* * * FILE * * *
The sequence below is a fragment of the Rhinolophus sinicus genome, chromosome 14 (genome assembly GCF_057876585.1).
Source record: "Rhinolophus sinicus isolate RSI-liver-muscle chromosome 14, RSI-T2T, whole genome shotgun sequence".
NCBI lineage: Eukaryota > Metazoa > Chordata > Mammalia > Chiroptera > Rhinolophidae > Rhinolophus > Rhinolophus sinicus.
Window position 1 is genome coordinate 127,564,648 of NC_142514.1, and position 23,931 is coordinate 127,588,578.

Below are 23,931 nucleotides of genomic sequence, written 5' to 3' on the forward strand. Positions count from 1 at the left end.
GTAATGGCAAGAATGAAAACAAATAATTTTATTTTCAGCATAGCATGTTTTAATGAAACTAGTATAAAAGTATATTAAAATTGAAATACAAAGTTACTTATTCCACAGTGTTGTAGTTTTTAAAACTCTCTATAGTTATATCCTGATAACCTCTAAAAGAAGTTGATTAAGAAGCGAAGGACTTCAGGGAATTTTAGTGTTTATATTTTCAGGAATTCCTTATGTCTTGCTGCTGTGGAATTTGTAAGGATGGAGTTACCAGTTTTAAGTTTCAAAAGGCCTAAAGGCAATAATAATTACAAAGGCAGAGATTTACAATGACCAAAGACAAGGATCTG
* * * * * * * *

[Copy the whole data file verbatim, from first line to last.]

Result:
The sequence below is a fragment of the Rhinolophus sinicus genome, chromosome 14 (genome assembly GCF_057876585.1).
Source record: "Rhinolophus sinicus isolate RSI-liver-muscle chromosome 14, RSI-T2T, whole genome shotgun sequence".
NCBI lineage: Eukaryota > Metazoa > Chordata > Mammalia > Chiroptera > Rhinolophidae > Rhinolophus > Rhinolophus sinicus.
Window position 1 is genome coordinate 127,564,648 of NC_142514.1, and position 23,931 is coordinate 127,588,578.

Below are 23,931 nucleotides of genomic sequence, written 5' to 3' on the forward strand. Positions count from 1 at the left end.
GTAATGGCAAGAATGAAAACAAATAATTTTATTTTCAGCATAGCATGTTTTAATGAAACTAGTATAAAAGTATATTAAAATTGAAATACAAAGTTACTTATTCCACAGTGTTGTAGTTTTTAAAACTCTCTATAGTTATATCCTGATAACCTCTAAAAGAAGTTGATTAAGAAGCGAAGGACTTCAGGGAATTTTAGTGTTTATATTTTCAGGAATTCCTTATGTCTTGCTGCTGTGGAATTTGTAAGGATGGAGTTACCAGTTTTAAGTTTCAAAAGGCCTAAAGGCAATAATAATTACAAAGGCAGAGATTTACAATGACCAAAGACAAGGATCTG